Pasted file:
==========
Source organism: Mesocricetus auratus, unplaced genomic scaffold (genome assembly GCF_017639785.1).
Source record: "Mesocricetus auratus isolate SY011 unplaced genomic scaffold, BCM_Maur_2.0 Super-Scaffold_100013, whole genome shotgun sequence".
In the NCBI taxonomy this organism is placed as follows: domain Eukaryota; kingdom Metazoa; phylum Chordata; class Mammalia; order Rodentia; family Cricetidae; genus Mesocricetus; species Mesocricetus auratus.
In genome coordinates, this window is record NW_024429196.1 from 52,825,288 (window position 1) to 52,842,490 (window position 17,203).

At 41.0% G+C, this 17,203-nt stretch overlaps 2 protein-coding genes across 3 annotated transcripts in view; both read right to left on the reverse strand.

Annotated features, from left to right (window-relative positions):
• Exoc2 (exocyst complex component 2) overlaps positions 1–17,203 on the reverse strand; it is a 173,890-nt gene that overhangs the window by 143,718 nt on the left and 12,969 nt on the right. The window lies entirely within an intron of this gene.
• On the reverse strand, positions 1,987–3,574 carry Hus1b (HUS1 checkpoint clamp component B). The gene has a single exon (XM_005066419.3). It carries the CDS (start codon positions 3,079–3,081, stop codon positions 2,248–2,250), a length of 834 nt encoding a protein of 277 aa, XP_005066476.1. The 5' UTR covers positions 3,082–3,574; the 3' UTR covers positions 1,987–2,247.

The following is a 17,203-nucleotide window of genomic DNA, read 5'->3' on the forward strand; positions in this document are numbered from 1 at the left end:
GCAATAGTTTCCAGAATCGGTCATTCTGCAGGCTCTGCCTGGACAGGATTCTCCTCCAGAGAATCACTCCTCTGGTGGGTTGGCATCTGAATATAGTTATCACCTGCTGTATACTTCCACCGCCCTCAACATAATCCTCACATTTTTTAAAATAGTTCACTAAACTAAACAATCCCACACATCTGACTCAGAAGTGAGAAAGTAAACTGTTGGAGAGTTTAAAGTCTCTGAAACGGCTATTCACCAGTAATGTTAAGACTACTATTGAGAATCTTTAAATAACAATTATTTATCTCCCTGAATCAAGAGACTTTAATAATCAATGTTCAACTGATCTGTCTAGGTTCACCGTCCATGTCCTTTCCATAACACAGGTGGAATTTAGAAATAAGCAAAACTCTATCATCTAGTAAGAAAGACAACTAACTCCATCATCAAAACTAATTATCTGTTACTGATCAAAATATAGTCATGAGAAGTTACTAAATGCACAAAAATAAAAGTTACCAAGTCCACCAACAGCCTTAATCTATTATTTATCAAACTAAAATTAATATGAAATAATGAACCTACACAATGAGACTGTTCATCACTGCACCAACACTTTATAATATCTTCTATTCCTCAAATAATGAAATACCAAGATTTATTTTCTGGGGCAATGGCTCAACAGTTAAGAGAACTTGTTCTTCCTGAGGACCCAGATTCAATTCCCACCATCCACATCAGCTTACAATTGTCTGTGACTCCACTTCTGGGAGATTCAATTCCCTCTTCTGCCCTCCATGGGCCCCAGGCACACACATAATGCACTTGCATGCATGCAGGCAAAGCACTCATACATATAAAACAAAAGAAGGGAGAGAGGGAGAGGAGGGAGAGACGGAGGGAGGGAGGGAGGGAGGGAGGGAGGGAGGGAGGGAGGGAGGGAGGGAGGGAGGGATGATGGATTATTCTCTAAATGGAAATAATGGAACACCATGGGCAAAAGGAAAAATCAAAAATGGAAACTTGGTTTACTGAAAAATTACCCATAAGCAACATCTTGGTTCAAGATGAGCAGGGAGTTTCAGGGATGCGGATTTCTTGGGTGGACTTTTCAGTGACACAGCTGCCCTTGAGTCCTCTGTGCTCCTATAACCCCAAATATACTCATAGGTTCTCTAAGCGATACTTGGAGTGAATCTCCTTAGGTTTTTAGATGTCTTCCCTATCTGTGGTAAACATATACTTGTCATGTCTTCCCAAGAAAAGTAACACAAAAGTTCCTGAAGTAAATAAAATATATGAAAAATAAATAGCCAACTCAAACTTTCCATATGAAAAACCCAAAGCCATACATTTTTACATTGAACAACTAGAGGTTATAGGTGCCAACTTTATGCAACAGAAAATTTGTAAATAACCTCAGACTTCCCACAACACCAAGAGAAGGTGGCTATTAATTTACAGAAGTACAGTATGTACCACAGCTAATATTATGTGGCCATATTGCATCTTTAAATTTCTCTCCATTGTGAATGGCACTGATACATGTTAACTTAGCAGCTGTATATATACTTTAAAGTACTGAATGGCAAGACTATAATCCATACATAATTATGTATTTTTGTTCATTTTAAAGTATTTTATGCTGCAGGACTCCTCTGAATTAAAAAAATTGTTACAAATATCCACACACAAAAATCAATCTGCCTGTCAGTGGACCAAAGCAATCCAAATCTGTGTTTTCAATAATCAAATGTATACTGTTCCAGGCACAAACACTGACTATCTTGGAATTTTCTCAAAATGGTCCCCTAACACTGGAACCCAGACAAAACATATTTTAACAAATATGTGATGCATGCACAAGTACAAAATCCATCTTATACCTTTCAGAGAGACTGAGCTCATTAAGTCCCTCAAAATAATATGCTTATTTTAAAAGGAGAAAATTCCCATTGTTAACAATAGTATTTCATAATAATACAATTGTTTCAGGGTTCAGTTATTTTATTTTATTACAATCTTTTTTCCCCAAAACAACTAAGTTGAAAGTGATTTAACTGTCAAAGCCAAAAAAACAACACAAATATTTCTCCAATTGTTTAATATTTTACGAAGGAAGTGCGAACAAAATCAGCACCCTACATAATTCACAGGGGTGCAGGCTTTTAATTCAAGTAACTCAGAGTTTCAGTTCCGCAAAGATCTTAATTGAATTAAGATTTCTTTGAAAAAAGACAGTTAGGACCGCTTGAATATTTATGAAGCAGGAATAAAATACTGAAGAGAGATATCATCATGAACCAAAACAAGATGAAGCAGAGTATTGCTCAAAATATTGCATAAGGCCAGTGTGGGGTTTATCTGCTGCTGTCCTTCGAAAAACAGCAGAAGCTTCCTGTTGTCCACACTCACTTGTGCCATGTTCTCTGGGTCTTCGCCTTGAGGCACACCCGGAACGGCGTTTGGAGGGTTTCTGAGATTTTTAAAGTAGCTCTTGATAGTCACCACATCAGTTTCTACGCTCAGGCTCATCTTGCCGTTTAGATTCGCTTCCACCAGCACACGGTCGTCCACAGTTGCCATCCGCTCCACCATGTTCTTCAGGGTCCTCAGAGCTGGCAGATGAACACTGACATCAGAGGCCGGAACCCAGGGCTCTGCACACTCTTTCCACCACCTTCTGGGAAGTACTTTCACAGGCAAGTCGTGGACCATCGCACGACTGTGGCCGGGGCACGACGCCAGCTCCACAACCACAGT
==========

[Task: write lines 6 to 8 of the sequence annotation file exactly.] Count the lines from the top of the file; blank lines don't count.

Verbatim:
Annotated features, from left to right (window-relative positions):
• Exoc2 (exocyst complex component 2) overlaps positions 1–17,203 on the reverse strand; it is a 173,890-nt gene that overhangs the window by 143,718 nt on the left and 12,969 nt on the right. The window lies entirely within an intron of this gene.
• On the reverse strand, positions 1,987–3,574 carry Hus1b (HUS1 checkpoint clamp component B). The gene has a single exon (XM_005066419.3). It carries the CDS (start codon positions 3,079–3,081, stop codon positions 2,248–2,250), a length of 834 nt encoding a protein of 277 aa, XP_005066476.1. The 5' UTR covers positions 3,082–3,574; the 3' UTR covers positions 1,987–2,247.